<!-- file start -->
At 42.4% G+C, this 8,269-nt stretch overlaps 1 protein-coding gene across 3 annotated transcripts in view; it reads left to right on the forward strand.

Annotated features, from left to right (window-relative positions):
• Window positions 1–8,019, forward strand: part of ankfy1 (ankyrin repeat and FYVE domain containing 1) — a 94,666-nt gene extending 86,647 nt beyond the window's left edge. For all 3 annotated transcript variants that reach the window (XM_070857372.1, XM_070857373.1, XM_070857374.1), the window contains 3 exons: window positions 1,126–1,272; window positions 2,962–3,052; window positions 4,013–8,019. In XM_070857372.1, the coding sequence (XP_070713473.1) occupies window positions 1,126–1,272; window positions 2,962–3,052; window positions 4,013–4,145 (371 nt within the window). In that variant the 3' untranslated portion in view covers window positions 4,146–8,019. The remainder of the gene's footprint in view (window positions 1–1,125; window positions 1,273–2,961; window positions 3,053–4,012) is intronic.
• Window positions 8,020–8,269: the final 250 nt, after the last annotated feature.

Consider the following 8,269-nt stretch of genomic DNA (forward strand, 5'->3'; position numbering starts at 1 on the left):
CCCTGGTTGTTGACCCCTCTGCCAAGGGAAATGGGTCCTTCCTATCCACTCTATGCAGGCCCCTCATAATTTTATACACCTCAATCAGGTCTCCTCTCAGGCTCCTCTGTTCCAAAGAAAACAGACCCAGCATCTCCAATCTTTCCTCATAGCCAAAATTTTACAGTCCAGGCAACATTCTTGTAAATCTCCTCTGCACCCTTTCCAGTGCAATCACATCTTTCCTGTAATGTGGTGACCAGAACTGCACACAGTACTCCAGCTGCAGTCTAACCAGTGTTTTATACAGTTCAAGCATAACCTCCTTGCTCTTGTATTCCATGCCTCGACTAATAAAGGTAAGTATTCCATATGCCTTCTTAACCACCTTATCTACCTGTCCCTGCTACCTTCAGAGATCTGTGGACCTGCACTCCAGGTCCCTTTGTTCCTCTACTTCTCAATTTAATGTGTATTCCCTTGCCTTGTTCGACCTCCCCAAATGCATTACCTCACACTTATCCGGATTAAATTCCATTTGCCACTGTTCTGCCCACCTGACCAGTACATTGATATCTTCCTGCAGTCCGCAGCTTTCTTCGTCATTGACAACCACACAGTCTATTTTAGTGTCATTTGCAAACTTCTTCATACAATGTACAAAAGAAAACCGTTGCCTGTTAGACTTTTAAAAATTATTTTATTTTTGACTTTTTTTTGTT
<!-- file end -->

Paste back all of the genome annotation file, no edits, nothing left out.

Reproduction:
At 42.4% G+C, this 8,269-nt stretch overlaps 1 protein-coding gene across 3 annotated transcripts in view; it reads left to right on the forward strand.

Annotated features, from left to right (window-relative positions):
• Window positions 1–8,019, forward strand: part of ankfy1 (ankyrin repeat and FYVE domain containing 1) — a 94,666-nt gene extending 86,647 nt beyond the window's left edge. For all 3 annotated transcript variants that reach the window (XM_070857372.1, XM_070857373.1, XM_070857374.1), the window contains 3 exons: window positions 1,126–1,272; window positions 2,962–3,052; window positions 4,013–8,019. In XM_070857372.1, the coding sequence (XP_070713473.1) occupies window positions 1,126–1,272; window positions 2,962–3,052; window positions 4,013–4,145 (371 nt within the window). In that variant the 3' untranslated portion in view covers window positions 4,146–8,019. The remainder of the gene's footprint in view (window positions 1–1,125; window positions 1,273–2,961; window positions 3,053–4,012) is intronic.
• Window positions 8,020–8,269: the final 250 nt, after the last annotated feature.

Consider the following 8,269-nt stretch of genomic DNA (forward strand, 5'->3'; position numbering starts at 1 on the left):
CCCTGGTTGTTGACCCCTCTGCCAAGGGAAATGGGTCCTTCCTATCCACTCTATGCAGGCCCCTCATAATTTTATACACCTCAATCAGGTCTCCTCTCAGGCTCCTCTGTTCCAAAGAAAACAGACCCAGCATCTCCAATCTTTCCTCATAGCCAAAATTTTACAGTCCAGGCAACATTCTTGTAAATCTCCTCTGCACCCTTTCCAGTGCAATCACATCTTTCCTGTAATGTGGTGACCAGAACTGCACACAGTACTCCAGCTGCAGTCTAACCAGTGTTTTATACAGTTCAAGCATAACCTCCTTGCTCTTGTATTCCATGCCTCGACTAATAAAGGTAAGTATTCCATATGCCTTCTTAACCACCTTATCTACCTGTCCCTGCTACCTTCAGAGATCTGTGGACCTGCACTCCAGGTCCCTTTGTTCCTCTACTTCTCAATTTAATGTGTATTCCCTTGCCTTGTTCGACCTCCCCAAATGCATTACCTCACACTTATCCGGATTAAATTCCATTTGCCACTGTTCTGCCCACCTGACCAGTACATTGATATCTTCCTGCAGTCCGCAGCTTTCTTCGTCATTGACAACCACACAGTCTATTTTAGTGTCATTTGCAAACTTCTTCATACAATGTACAAAAGAAAACCGTTGCCTGTTAGACTTTTAAAAATTATTTTATTTTTGACTTTTTTTTGTT